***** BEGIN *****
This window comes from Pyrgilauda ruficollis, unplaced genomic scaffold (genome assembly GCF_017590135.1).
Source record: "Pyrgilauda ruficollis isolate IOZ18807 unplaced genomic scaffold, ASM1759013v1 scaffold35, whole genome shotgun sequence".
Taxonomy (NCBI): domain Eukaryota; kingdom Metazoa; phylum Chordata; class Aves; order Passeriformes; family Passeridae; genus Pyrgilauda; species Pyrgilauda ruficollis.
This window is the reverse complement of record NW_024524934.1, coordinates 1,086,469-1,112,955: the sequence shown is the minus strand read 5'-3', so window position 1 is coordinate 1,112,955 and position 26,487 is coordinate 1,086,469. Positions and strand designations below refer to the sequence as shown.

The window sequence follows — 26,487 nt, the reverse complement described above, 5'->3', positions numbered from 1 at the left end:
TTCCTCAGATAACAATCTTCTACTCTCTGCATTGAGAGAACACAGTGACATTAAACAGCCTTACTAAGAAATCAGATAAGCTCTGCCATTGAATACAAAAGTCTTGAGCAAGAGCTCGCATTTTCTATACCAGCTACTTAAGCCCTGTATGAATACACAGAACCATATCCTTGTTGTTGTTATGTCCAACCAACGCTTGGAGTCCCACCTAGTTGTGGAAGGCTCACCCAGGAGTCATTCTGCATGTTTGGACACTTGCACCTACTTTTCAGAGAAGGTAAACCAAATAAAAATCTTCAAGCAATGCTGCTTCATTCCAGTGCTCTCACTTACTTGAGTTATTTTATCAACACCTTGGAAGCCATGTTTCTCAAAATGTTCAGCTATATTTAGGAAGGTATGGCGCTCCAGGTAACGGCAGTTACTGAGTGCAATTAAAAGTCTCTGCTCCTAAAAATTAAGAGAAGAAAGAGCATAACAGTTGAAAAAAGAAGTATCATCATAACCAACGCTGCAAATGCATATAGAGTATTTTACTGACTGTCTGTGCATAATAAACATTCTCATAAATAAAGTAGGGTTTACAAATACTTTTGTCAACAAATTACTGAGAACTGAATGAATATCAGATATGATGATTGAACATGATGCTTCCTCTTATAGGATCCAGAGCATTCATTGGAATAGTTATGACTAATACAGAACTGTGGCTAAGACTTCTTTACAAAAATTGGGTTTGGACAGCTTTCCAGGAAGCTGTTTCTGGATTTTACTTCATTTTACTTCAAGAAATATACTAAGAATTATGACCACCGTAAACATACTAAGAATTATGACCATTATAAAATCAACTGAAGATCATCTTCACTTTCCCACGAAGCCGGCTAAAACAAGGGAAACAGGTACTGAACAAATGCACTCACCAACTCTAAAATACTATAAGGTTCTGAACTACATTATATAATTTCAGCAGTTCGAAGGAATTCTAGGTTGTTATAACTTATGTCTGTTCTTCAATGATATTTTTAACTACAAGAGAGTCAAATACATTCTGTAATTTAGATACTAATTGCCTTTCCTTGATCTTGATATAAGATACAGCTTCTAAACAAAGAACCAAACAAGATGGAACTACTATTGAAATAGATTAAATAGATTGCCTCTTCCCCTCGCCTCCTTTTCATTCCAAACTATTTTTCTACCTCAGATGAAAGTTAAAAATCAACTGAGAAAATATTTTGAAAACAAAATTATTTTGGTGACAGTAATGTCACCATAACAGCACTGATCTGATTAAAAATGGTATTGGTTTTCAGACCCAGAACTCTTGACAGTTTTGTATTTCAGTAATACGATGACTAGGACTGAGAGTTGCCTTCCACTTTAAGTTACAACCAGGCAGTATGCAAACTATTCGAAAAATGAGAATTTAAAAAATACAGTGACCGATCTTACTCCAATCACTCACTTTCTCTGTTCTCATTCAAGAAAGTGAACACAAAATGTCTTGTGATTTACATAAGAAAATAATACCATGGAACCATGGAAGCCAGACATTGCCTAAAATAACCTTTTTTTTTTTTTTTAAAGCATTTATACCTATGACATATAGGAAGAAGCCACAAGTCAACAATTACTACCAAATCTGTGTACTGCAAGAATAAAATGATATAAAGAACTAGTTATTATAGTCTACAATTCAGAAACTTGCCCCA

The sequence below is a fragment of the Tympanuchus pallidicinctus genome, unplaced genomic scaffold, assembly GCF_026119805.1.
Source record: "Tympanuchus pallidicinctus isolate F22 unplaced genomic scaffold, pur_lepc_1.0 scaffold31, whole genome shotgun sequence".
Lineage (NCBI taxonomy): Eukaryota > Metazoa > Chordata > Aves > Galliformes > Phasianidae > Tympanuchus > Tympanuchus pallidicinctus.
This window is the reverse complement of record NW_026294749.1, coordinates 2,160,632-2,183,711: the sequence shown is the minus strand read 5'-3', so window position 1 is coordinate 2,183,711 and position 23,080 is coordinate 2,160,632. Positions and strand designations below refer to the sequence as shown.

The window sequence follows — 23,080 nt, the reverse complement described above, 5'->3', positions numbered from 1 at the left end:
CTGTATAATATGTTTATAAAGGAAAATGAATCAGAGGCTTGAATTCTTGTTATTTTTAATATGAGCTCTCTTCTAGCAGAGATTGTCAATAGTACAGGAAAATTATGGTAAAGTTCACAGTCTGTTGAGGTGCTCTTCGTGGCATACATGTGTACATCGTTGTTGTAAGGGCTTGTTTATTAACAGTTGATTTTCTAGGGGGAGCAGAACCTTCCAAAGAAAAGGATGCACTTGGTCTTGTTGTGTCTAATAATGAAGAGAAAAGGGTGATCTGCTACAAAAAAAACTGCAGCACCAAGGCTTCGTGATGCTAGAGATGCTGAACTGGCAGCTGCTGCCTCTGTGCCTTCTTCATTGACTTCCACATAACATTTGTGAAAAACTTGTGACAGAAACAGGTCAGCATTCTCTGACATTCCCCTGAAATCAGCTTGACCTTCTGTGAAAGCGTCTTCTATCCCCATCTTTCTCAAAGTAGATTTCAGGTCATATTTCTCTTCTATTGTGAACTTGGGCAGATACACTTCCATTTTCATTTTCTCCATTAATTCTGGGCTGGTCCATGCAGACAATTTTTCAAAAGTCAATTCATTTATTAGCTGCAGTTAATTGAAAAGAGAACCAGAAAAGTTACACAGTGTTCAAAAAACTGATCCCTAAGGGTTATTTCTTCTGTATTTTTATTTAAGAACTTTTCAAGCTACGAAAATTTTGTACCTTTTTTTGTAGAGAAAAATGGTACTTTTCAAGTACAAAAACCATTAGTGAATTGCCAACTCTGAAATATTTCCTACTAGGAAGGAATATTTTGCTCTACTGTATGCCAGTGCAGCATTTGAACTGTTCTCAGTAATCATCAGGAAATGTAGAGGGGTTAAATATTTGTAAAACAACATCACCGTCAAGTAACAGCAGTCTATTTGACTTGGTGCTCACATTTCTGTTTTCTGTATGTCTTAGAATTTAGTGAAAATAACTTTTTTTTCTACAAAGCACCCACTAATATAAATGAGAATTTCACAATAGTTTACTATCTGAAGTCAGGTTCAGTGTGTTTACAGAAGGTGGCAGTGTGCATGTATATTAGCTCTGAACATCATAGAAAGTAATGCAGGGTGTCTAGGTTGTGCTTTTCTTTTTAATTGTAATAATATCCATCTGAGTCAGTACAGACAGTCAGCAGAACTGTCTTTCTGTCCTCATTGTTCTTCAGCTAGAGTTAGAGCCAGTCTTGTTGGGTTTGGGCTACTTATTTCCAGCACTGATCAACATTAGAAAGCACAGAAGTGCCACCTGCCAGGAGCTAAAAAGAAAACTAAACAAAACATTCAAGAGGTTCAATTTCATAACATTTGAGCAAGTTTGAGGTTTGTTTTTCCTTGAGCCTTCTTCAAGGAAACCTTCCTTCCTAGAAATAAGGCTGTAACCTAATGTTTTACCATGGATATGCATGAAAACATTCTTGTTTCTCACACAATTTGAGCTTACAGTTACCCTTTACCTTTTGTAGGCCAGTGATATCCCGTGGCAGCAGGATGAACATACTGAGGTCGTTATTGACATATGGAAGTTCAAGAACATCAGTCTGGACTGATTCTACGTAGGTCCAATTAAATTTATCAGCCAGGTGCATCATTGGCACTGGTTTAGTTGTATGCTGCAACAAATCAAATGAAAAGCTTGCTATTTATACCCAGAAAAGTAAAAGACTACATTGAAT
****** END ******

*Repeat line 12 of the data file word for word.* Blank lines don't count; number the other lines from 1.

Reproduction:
CTGTATAATATGTTTATAAAGGAAAATGAATCAGAGGCTTGAATTCTTGTTATTTTTAATATGAGCTCTCTTCTAGCAGAGATTGTCAATAGTACAGGAAAATTATGGTAAAGTTCACAGTCTGTTGAGGTGCTCTTCGTGGCATACATGTGTACATCGTTGTTGTAAGGGCTTGTTTATTAACAGTTGATTTTCTAGGGGGAGCAGAACCTTCCAAAGAAAAGGATGCACTTGGTCTTGTTGTGTCTAATAATGAAGAGAAAAGGGTGATCTGCTACAAAAAAAACTGCAGCACCAAGGCTTCGTGATGCTAGAGATGCTGAACTGGCAGCTGCTGCCTCTGTGCCTTCTTCATTGACTTCCACATAACATTTGTGAAAAACTTGTGACAGAAACAGGTCAGCATTCTCTGACATTCCCCTGAAATCAGCTTGACCTTCTGTGAAAGCGTCTTCTATCCCCATCTTTCTCAAAGTAGATTTCAGGTCATATTTCTCTTCTATTGTGAACTTGGGCAGATACACTTCCATTTTCATTTTCTCCATTAATTCTGGGCTGGTCCATGCAGACAATTTTTCAAAAGTCAATTCATTTATTAGCTGCAGTTAATTGAAAAGAGAACCAGAAAAGTTACACAGTGTTCAAAAAACTGATCCCTAAGGGTTATTTCTTCTGTATTTTTATTTAAGAACTTTTCAAGCTACGAAAATTTTGTACCTTTTTTTGTAGAGAAAAATGGTACTTTTCAAGTACAAAAACCATTAGTGAATTGCCAACTCTGAAATATTTCCTACTAGGAAGGAATATTTTGCTCTACTGTATGCCAGTGCAGCATTTGAACTGTTCTCAGTAATCATCAGGAAATGTAGAGGGGTTAAATATTTGTAAAACAACATCACCGTCAAGTAACAGCAGTCTATTTGACTTGGTGCTCACATTTCTGTTTTCTGTATGTCTTAGAATTTAGTGAAAATAACTTTTTTTTCTACAAAGCACCCACTAATATAAATGAGAATTTCACAATAGTTTACTATCTGAAGTCAGGTTCAGTGTGTTTACAGAAGGTGGCAGTGTGCATGTATATTAGCTCTGAACATCATAGAAAGTAATGCAGGGTGTCTAGGTTGTGCTTTTCTTTTTAATTGTAATAATATCCATCTGAGTCAGTACAGACAGTCAGCAGAACTGTCTTTCTGTCCTCATTGTTCTTCAGCTAGAGTTAGAGCCAGTCTTGTTGGGTTTGGGCTACTTATTTCCAGCACTGATCAACATTAGAAAGCACAGAAGTGCCACCTGCCAGGAGCTAAAAAGAAAACTAAACAAAACATTCAAGAGGTTCAATTTCATAACATTTGAGCAAGTTTGAGGTTTGTTTTTCCTTGAGCCTTCTTCAAGGAAACCTTCCTTCCTAGAAATAAGGCTGTAACCTAATGTTTTACCATGGATATGCATGAAAACATTCTTGTTTCTCACACAATTTGAGCTTACAGTTACCCTTTACCTTTTGTAGGCCAGTGATATCCCGTGGCAGCAGGATGAACATACTGAGGTCGTTATTGACATATGGAAGTTCAAGAACATCAGTCTGGACTGATTCTACGTAGGTCCAATTAAATTTATCAGCCAGGTGCATCATTGGCACTGGTTTAGTTGTATGCTGCAACAAATCAAATGAAAAGCTTGCTATTTATACCCAGAAAAGTAAAAGACTACATTGAAT